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Several high-ranking FBI officials and senior agents have been forced to retire or have otherwise left the bureau following a series of sexual misconduct complaints for years, a news report said Thursday.
The Associated Press reported that in one instance, an assistant FBI director left the bureau after being accused by a female subordinate of groping her in a stairwell while he was drunk.
Another senior-level FBI official simply left after an internal investigation found he had sexually harassed eight staffers. And another high-ranking agent went into retirement after he stood accused of blackmailing a younger staffer into having sex.
An AP investigation uncovered at least a half-dozen instances over the past five years involving senior FBI officials to include a pair of new claims just this week from women who say ranking agents sexually assaulted them.
In each of the cases, the AP said that none of the accused agents appear to have faced any disciplinary measures. Several, in fact, were merely transferred quietly, or retired, and were allowed to keep their full pensions and government benefits even when internal investigations substantiated the claims of sexual misconduct against them.
The outlet noted that federal law enforcement agents and officials enjoy anonymity after the disciplinary process is over, which then gives them the ability to enter the private sector without any record of misbehavior, including as civilian law enforcement officers.
“They’re sweeping it under the rug,” a former FBI analyst told the AP.
She is alleging in a newly filed federal lawsuit a supervisory special agent licked her face and then sexually groped her at a farewell party for a colleague in 2017.
The AP said the analyst has since left the bureau and has been diagnosed with post-traumatic stress disorder (PTSD).
“As the premier law enforcement organization that the FBI holds itself out to be, it’s very disheartening when they allow people they know are criminals to retire and pursue careers in law enforcement-related fields,” the former analyst, who only identified herself as Becky, told the AP.
The newswire’s findings regarding sexual misconduct don’t include a rising number of instances where senior officials and staffers engage in voluntary romantic relationships but have not reported them. The frequency of those relationships has caused alarm among investigators within the Justice Department’s Office of Inspector General while leading many to question the bureau’s policy on such relationships.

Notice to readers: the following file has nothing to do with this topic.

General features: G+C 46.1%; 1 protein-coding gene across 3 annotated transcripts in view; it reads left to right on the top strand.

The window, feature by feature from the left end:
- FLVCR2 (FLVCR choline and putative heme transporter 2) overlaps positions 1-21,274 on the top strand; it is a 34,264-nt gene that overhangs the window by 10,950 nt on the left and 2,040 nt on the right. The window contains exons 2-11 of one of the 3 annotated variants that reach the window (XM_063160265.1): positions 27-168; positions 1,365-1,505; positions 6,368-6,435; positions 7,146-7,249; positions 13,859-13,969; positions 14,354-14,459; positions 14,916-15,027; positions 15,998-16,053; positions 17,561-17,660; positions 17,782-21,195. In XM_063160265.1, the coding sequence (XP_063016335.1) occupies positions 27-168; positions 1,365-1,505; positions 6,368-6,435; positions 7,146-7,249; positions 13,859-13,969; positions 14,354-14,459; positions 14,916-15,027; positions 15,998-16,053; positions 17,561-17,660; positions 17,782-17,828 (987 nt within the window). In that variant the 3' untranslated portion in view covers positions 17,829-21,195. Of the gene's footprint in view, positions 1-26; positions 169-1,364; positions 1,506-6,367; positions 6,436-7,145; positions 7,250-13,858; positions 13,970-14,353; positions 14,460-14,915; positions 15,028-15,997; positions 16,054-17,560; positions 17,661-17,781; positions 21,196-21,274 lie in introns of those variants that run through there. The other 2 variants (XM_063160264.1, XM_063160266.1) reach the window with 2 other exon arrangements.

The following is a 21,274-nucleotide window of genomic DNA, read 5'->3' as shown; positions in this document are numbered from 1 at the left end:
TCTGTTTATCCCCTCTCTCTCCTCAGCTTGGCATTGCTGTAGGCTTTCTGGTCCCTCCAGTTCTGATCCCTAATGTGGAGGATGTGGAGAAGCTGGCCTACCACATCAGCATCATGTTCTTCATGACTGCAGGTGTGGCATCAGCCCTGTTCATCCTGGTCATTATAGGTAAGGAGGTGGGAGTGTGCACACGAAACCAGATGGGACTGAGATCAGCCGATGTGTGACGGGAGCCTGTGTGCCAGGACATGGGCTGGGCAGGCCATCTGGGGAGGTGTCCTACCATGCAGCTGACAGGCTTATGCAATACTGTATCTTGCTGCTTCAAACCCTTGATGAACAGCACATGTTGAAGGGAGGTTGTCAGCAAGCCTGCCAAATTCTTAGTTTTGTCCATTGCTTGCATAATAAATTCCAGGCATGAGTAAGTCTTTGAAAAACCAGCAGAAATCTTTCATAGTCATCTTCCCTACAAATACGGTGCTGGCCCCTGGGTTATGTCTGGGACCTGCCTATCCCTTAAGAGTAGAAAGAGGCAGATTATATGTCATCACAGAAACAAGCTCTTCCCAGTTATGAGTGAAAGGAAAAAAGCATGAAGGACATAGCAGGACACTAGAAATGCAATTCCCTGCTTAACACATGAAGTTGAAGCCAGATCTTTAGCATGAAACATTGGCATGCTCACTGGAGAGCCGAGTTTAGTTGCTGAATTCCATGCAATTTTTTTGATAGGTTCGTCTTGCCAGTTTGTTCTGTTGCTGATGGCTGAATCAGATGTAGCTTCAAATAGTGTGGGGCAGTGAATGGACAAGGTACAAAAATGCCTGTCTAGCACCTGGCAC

The expanding number of sexual assault and misconduct cases at the FBI has also garnered the attention of some members of Congress, including Rep. Jackie Speier (D-Calif.), who has criticized how women are treated at the bureau, which is dominated by men.
“They need a #MeToo moment,” she told the AP.
“It’s repugnant, and it underscores the fact that the FBI and many of our institutions are still good ol’-boy networks,” Speier added. “It doesn’t surprise me that, in terms of sexual assault and sexual harassment, they are still in the Dark Ages.”
The FBI told the AP in a statement the agency “maintains a zero-tolerance policy toward sexual harassment.” The statement noted that when such behavior is discovered among senior officials, they are removed from positions until an investigation can be completed.
There are also other factors to be considered, the FBI said, including “the credibility of the allegations, the severity of the conduct, and the rank and position of the individuals involved.”
The sexual misconduct allegations only add to the bureau’s already sullied reputation following an unsubstantiated counterintelligence probe into the 2016 Trump campaign and the politicized targeting of President Trump’s first national security adviser, Michael Flynn, all of which occurred during the tenure of then-Director James Comey and then-Deputy Director Andrew McCabe.
Comey was fired by President Trump in May 2017 for his mishandling of the investigation into Hillary Clinton. McCabe was fired by then-U.S. Attorney General Jeff Sessions for lying to investigators about leaking sensitive materials to the media.
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